Dermatologic Aspects of Addison Disease Treatment & Management

Updated: Jul 18, 2017
  • Author: Elizabeth A Liotta, MD; Chief Editor: William D James, MD  more...
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Treatment

Medical Care

Promptly treat patients in whom acute adrenal insufficiency is suspected; follow up with a workup for adrenal insufficiency. In Addison disease, the adequate replacement of glucocorticoids and mineralocorticoids is the primary goal. Studies show that dehydroepiandrosterone therapy improves the patient's quality of life. [11, 12]

Admit patients with any of the systemic manifestations of Addison disease to the hospital. Immediately treat patients with acute adrenal insufficiency with glucocorticoid replacement. Hydrocortisone can be administered both as a bolus and as an infusion. Treat hypovolemia and hyponatremia with intravenous fluid and sodium replacement until the patient's condition is stable and he or she can tolerate oral fluids. Consider treating the patient on an outpatient basis once the symptoms of adrenal insufficiency improve enough to enable oral replacement therapy.

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Consultations

The need for consultation depends on the cause of the adrenal insufficiency and may involve the following specialists:

  • Endocrinologist

  • Rheumatologist

  • Infectious diseases specialist

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Diet

Advise patients not to restrict salt in their diets. In patients with concurrent primary hypertension, salt intake may be restricted instead of discontinuing mineralocorticoid replacement. Advise patients who live in warm climates to increase their salt intake because of their increased loss of salt as a result of sweating.

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Activity

No restrictions on activity are required; however, inform patients about salt loss during vigorous exercise.

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Complications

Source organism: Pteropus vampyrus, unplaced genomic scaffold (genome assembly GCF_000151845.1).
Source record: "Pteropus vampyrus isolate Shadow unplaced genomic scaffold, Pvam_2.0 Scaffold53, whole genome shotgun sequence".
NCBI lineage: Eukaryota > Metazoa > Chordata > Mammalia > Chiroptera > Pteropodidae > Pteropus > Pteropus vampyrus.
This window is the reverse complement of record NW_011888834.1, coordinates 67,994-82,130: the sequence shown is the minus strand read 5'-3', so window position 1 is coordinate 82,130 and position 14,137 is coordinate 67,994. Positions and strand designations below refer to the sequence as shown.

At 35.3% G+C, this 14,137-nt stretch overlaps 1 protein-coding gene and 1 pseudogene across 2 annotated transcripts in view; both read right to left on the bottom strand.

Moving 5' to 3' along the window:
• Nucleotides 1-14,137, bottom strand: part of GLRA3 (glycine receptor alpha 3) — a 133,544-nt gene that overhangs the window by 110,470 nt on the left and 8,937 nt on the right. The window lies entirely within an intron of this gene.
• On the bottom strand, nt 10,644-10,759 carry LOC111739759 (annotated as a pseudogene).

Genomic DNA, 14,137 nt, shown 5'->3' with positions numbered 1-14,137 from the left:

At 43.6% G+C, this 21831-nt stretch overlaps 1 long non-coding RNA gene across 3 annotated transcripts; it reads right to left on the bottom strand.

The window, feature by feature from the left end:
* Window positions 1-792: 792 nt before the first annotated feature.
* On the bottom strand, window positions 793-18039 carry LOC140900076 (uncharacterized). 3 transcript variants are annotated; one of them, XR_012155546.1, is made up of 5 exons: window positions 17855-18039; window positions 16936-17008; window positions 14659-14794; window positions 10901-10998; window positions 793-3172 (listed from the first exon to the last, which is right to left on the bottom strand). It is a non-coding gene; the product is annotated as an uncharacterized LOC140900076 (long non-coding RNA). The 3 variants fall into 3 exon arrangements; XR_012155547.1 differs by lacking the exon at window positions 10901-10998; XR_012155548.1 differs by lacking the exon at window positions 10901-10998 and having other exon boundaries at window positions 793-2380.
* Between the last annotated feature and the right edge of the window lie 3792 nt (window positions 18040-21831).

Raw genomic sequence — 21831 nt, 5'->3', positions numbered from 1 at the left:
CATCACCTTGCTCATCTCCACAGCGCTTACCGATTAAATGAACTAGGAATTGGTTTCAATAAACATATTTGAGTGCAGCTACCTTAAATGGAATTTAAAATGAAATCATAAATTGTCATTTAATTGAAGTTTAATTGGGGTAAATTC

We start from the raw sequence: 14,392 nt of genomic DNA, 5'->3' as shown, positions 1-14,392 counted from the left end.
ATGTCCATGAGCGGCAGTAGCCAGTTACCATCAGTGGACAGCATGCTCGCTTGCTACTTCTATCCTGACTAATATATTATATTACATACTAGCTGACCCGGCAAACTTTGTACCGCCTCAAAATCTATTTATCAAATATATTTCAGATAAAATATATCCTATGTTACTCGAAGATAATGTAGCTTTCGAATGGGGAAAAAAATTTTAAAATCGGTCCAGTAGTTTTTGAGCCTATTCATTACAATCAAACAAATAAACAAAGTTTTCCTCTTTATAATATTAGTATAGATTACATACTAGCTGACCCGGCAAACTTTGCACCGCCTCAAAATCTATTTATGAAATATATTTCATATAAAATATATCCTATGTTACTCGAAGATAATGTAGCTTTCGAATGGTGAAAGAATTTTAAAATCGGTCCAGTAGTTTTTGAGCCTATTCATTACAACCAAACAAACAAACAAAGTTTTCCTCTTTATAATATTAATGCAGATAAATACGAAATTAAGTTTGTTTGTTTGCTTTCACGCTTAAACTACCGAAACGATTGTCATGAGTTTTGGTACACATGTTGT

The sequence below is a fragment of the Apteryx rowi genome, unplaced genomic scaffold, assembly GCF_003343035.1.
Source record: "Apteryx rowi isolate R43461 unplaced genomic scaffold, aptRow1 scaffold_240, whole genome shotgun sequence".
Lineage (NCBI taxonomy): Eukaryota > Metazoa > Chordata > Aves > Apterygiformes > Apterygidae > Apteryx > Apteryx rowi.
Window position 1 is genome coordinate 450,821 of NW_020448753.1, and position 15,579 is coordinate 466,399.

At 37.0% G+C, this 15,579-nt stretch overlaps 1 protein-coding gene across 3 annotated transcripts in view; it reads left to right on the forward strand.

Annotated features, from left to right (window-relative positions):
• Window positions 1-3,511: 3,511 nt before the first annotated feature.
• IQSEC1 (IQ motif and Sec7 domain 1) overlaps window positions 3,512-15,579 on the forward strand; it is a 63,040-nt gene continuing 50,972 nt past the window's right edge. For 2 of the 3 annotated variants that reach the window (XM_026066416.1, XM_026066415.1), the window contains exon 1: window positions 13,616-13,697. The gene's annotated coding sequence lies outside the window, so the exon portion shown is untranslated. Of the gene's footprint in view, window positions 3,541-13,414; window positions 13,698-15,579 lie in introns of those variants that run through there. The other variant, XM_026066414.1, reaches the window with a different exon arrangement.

Pay attention to potential drug interactions. Concomitant use of rifampin, phenytoin, or barbiturates increases the metabolism of replaced hormones; therefore, the patient's hormone levels may decrease to subtherapeutic levels.

Excessive sodium loss may result from the use of diuretics.

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Prevention

Avoid the use of diuretics to prevent excessive sodium loss.

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Long-Term Monitoring

Monitoring glucocorticoid and mineralocorticoid replacement therapy is perhaps more of an art than a science. The ideal dose of glucocorticoids in replacement therapy adequately supplements the adrenal insufficiency while minimizing any adverse effects. If the dose of the replacement glucocorticoids is too low, adrenal insufficiency continues. In children, nocturnal hypoglycemia may result in seizures. Overdoses of replacement glucocorticoids result in many undesired adverse effects, including weight gain and osteoporosis. Correct dosing may be guided by monitoring urine cortisol levels.

Monitor mineralocorticoid replacement by observing the patient's blood pressure levels, which are low when doses of the mineralocorticoid are too low. Monitor serum potassium levels to ensure resolution of the initial hyperkalemia. Plasma renin concentrations may be monitored as well. An overdose of fludrocortisone is difficult to assess, but overdoses may result in hypokalemia and increased atrial natriuretic peptide levels.

Exact dosing of both glucocorticoid and mineralocorticoid replacement is elusive.

Recognize and manage cases of adrenal crisis. Eight percent of diagnosed patients require hospital therapy annually for adrenal crisis. Gastric infection and fever are the most frequent precipitating causes of adrenal crisis. Other physical and mental stress, surgery, and pregnancy can less frequently induce a crisis.

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